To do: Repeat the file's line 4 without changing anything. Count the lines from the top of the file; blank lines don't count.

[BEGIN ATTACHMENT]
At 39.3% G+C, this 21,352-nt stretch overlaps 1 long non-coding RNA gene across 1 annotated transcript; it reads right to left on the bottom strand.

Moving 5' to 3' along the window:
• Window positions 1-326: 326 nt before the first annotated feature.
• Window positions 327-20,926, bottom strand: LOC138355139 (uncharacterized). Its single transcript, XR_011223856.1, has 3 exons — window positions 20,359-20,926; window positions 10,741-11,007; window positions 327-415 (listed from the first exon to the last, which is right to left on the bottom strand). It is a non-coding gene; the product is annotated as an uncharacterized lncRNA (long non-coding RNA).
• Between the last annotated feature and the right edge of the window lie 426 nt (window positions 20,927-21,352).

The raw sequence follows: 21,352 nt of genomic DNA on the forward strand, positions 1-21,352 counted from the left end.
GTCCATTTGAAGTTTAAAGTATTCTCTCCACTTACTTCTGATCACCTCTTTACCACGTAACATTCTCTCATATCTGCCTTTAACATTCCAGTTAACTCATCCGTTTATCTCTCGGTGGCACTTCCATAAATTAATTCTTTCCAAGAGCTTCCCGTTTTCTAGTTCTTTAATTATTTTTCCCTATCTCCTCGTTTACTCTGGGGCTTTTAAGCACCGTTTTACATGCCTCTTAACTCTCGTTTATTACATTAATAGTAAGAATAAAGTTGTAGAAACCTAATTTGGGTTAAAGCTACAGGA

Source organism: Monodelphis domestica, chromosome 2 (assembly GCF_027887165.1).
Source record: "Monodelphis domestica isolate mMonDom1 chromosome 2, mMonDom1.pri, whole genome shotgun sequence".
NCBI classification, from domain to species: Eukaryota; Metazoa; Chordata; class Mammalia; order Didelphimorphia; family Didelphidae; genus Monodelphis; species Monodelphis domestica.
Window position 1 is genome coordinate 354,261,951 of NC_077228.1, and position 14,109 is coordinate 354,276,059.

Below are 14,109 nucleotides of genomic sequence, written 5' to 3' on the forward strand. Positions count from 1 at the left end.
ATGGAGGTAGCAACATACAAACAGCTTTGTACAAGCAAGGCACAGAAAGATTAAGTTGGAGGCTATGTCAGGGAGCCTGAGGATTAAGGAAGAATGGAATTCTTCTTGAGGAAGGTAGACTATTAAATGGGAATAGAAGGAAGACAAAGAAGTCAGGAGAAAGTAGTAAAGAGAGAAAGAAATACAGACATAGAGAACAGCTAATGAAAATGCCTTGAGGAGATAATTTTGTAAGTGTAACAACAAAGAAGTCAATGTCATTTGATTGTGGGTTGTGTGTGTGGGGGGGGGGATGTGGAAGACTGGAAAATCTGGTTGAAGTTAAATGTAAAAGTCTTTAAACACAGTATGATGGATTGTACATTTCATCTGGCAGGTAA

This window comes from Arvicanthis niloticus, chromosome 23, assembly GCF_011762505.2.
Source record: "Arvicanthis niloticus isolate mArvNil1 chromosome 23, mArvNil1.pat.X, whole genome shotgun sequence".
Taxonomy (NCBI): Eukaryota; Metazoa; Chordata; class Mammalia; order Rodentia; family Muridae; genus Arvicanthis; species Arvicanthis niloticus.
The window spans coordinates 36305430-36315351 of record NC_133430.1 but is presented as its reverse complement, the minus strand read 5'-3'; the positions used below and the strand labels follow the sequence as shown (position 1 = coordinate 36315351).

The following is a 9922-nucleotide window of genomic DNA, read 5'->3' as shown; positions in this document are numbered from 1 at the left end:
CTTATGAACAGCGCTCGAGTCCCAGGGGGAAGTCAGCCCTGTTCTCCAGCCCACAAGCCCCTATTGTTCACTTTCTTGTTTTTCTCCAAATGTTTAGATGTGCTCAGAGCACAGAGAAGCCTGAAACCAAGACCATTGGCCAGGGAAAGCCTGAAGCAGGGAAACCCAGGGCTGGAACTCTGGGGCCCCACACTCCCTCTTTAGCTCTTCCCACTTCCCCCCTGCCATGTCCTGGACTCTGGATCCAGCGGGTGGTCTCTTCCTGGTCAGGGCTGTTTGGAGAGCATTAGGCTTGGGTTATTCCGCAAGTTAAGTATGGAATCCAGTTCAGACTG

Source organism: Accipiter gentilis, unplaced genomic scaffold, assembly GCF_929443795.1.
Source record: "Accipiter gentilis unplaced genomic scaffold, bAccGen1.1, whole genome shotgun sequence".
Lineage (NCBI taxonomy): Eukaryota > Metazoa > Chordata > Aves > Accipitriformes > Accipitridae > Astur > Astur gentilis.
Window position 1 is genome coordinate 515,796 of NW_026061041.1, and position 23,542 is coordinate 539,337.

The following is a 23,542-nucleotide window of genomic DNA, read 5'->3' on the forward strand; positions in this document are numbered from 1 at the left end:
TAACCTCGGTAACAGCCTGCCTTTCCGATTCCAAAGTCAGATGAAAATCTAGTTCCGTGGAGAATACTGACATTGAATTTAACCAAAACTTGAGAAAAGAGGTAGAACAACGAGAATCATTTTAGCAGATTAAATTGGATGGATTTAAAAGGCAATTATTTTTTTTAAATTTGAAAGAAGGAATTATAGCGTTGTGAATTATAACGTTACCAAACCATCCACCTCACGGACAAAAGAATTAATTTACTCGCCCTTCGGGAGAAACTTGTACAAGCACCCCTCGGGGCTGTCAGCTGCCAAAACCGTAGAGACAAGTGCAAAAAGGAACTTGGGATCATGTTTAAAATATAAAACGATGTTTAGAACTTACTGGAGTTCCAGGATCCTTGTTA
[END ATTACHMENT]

• Window positions 327-20,926, bottom strand: LOC138355139 (uncharacterized). Its single transcript, XR_011223856.1, has 3 exons — window positions 20,359-20,926; window positions 10,741-11,007; window positions 327-415 (listed from the first exon to the last, which is right to left on the bottom strand). It is a non-coding gene; the product is annotated as an uncharacterized lncRNA (long non-coding RNA).